Wednesday, August 31, 2011

Apple's Secret Sauce

Why competing with Apple is so damn difficult?

Simple. It's their secret sauce.

Most of us were introduced to Apple, Inc. by the iBook. Then we were magnetized by the iPod. Then, the iPhone captured our imagination. However, its not only the products that work.

The secret sauce? Its actually four diverse and thriving companies all wrapped up into one. It's a hardware company, a software company, a services company, and a retail company. Most technology companies in the world can manage one or two of these disciplines, but only Apple has all four entities working in harmony.

On the other hand most other PC, smartphone and tablet vendors make the hardware (Dell, Toshiba, Motorola, Samsung, etc), put someone else's software on it (Windows and Android), add third party services (Google, carrier services, etc.) and then sell it through someone else's store (carrier retail stores, Best Buy, etc.)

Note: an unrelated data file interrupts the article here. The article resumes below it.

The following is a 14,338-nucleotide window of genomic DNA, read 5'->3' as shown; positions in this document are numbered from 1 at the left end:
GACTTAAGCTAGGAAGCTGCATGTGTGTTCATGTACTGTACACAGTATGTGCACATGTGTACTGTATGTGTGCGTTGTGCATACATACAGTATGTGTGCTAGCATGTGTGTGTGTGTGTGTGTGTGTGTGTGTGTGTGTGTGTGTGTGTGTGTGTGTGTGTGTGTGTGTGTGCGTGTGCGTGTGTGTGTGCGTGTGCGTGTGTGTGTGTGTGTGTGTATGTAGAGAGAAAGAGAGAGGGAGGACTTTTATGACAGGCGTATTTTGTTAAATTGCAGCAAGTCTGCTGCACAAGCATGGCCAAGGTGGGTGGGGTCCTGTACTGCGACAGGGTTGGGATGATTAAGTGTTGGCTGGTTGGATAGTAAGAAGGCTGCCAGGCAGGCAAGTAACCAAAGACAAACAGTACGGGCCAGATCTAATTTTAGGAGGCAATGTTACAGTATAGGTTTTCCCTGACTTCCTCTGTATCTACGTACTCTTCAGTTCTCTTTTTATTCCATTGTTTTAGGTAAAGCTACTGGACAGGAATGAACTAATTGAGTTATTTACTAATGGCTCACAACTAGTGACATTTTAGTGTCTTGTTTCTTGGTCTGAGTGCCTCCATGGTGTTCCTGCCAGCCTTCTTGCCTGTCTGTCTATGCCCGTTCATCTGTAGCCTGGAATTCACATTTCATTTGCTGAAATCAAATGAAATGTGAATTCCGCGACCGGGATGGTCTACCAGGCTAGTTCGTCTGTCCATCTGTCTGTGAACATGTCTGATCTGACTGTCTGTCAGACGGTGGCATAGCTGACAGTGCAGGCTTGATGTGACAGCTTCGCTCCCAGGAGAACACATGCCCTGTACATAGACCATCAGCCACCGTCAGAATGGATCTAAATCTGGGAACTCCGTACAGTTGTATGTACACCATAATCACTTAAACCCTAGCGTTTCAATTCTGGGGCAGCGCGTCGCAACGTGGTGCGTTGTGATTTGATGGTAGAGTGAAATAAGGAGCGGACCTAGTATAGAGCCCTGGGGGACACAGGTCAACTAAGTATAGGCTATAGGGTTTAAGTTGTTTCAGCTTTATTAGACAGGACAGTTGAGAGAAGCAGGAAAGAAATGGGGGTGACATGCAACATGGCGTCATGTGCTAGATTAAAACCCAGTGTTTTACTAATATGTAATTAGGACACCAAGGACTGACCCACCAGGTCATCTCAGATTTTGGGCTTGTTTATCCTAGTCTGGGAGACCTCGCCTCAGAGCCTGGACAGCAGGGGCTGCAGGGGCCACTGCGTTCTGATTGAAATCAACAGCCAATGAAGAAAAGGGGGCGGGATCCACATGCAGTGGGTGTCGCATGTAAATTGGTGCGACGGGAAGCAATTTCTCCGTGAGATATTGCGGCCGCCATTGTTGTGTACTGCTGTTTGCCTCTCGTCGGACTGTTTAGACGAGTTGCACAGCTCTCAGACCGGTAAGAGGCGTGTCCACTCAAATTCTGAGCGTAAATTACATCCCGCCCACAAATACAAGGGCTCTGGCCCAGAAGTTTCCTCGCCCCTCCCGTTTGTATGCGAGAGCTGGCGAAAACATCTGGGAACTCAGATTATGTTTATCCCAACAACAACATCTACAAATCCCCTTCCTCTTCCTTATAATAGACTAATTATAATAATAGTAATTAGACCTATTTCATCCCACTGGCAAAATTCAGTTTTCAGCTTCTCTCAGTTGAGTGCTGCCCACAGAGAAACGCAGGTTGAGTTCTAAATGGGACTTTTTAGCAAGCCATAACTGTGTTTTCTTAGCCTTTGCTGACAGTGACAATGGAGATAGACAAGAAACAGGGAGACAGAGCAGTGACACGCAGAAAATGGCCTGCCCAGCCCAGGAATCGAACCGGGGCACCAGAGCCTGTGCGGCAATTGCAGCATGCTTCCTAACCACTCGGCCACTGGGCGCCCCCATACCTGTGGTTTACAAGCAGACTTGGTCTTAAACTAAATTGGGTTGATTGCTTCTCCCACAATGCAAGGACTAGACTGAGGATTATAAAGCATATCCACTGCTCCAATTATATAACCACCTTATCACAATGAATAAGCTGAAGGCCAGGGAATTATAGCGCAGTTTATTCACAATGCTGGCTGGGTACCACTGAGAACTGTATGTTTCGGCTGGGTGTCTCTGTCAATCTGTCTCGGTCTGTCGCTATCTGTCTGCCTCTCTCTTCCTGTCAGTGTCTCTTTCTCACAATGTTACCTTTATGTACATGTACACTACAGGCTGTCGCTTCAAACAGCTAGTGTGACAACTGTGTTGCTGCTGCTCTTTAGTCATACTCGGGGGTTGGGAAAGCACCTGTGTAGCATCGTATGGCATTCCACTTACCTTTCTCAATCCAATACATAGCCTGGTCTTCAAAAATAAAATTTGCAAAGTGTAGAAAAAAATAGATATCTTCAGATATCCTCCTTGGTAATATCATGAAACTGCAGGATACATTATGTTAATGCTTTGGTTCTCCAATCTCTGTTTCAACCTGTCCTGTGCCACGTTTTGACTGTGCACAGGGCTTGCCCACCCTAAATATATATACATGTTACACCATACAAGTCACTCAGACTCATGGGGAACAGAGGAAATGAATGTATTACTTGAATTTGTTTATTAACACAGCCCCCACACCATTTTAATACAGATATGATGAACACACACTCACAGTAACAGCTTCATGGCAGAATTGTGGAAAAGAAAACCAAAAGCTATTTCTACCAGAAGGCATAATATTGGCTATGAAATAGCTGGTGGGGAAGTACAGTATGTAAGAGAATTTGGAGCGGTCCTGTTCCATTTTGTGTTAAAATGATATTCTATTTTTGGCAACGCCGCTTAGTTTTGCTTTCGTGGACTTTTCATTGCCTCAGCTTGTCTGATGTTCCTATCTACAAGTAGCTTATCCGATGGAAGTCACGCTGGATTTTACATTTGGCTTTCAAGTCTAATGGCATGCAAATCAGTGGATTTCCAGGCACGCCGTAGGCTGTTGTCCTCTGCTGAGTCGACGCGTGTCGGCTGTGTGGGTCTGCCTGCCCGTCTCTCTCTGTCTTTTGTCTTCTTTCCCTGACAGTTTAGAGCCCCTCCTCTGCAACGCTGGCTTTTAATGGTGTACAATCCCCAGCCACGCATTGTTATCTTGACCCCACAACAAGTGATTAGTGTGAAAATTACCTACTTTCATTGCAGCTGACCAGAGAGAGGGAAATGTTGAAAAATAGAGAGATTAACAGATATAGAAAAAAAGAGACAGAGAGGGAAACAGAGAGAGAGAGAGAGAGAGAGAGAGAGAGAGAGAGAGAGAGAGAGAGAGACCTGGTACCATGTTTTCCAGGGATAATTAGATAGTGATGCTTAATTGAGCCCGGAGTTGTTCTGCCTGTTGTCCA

"Competing with a company as vertically integrated as Apple means that PC and consumer electronics companies can, at best, compete with Apple in only one or two disciplines. While they might be able to create similar hardware, their lack of control of the operating systems as well as the services that are tied to these operating systems gives them little control over their markets. And no vendor has shown so far that it can compete with Apple in retail."

To add coating to that secret sauce, the work culture in Apple, Inc. is completely unique. As described by former CEO Steve Jobs, Apple's approach to products is that they are at the "union of liberal arts and technology". And this approach is evident in their designs with emphasizes simplicity. Well, what is left to say, they just make products that "just works." To be able to make simple products in this world of technological advances is simply tough to beat.

So for Apple competitors, pick your poison.


Entry # 11

Mark Garrido

1 comment:

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